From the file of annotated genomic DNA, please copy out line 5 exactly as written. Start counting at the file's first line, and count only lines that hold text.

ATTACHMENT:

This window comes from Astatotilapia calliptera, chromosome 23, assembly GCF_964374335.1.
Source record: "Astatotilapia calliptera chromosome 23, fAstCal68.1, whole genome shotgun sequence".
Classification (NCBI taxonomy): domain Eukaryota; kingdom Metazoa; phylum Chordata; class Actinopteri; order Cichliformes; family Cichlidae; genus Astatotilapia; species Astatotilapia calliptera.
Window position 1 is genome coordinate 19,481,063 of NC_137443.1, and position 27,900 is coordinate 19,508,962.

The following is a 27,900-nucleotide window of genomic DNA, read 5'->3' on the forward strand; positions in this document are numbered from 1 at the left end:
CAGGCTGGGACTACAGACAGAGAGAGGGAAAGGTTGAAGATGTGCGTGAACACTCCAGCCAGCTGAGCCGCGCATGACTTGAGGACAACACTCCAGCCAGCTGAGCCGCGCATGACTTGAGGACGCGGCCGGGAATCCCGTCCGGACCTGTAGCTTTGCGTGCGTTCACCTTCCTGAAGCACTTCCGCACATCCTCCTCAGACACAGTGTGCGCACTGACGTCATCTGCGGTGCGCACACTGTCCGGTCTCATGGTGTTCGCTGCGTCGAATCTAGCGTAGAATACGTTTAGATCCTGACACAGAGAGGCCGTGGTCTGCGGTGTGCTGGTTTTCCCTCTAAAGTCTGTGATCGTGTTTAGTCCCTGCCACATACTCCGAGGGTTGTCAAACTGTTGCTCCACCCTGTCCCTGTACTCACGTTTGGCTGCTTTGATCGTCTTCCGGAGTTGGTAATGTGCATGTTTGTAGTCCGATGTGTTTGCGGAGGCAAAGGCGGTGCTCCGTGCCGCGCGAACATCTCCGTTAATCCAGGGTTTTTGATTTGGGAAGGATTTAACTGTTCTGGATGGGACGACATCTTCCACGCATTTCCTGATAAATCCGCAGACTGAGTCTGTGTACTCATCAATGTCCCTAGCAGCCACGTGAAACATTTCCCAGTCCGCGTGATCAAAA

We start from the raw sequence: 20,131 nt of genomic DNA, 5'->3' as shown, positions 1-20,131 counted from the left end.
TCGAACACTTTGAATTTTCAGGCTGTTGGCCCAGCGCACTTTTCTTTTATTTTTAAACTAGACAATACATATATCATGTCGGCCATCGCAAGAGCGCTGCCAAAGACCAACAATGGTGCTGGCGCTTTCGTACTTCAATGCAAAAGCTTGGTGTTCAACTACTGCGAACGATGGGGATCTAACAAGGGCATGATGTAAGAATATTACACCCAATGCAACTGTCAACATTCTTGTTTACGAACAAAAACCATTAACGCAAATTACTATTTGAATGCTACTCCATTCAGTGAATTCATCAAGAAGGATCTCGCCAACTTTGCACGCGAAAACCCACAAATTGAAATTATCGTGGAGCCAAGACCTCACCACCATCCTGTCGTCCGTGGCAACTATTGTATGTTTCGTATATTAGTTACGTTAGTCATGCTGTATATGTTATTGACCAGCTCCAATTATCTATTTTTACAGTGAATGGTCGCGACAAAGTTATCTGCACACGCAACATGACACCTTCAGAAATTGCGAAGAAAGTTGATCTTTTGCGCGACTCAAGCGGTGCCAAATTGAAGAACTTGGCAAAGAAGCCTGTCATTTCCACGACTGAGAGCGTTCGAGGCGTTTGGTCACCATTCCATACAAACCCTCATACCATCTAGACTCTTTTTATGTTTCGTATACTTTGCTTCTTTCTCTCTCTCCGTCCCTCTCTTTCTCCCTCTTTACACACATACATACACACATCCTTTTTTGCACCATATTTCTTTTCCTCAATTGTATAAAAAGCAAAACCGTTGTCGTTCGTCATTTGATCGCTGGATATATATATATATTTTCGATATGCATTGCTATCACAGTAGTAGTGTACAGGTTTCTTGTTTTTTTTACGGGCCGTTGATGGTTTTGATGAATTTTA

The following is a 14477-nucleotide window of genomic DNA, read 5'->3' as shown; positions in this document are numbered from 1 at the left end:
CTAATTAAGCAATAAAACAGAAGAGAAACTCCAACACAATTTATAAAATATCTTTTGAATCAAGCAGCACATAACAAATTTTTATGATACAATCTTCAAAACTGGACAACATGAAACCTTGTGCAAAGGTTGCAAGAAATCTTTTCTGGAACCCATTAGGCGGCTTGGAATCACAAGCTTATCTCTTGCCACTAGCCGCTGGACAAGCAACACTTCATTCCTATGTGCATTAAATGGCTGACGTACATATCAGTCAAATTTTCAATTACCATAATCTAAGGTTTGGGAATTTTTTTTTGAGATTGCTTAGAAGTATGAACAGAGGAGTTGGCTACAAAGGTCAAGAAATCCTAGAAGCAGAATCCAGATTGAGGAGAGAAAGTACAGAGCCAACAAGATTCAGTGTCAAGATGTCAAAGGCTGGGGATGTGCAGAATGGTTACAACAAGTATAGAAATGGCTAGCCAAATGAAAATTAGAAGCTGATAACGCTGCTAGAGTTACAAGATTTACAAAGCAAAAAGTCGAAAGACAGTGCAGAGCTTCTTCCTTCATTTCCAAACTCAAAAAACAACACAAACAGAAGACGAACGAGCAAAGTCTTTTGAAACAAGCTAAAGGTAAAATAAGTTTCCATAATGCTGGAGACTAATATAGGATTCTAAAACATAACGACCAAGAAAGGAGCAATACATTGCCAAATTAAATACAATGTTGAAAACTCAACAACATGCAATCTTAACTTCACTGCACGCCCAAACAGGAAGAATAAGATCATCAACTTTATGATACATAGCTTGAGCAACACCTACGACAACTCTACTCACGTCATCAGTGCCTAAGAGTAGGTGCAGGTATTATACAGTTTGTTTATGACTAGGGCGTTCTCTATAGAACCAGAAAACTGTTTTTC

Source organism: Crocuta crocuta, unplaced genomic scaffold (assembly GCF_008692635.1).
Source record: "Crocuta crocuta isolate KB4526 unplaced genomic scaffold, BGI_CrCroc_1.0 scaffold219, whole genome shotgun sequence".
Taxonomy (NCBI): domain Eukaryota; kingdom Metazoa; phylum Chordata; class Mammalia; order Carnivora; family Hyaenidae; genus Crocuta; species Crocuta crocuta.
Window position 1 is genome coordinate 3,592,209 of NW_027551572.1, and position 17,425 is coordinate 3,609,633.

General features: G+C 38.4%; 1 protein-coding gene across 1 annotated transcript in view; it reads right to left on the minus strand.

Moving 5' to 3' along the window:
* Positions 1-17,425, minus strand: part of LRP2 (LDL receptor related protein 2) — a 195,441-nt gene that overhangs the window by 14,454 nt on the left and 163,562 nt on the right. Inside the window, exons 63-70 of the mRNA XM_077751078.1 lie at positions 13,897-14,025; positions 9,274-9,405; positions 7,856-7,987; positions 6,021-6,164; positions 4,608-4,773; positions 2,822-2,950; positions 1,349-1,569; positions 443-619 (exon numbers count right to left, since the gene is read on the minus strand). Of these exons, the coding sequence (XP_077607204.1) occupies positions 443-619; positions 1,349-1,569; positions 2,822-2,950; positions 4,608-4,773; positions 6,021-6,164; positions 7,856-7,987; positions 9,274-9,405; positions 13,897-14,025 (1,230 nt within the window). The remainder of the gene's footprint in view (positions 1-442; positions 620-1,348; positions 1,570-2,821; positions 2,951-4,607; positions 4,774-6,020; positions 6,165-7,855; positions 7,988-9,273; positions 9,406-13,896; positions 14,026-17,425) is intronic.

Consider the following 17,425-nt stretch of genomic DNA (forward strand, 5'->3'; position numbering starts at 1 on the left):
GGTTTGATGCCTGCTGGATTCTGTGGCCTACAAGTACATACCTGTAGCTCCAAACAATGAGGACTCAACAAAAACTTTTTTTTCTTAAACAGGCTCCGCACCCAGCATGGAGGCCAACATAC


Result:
The following is a 27,900-nucleotide window of genomic DNA, read 5'->3' on the forward strand; positions in this document are numbered from 1 at the left end: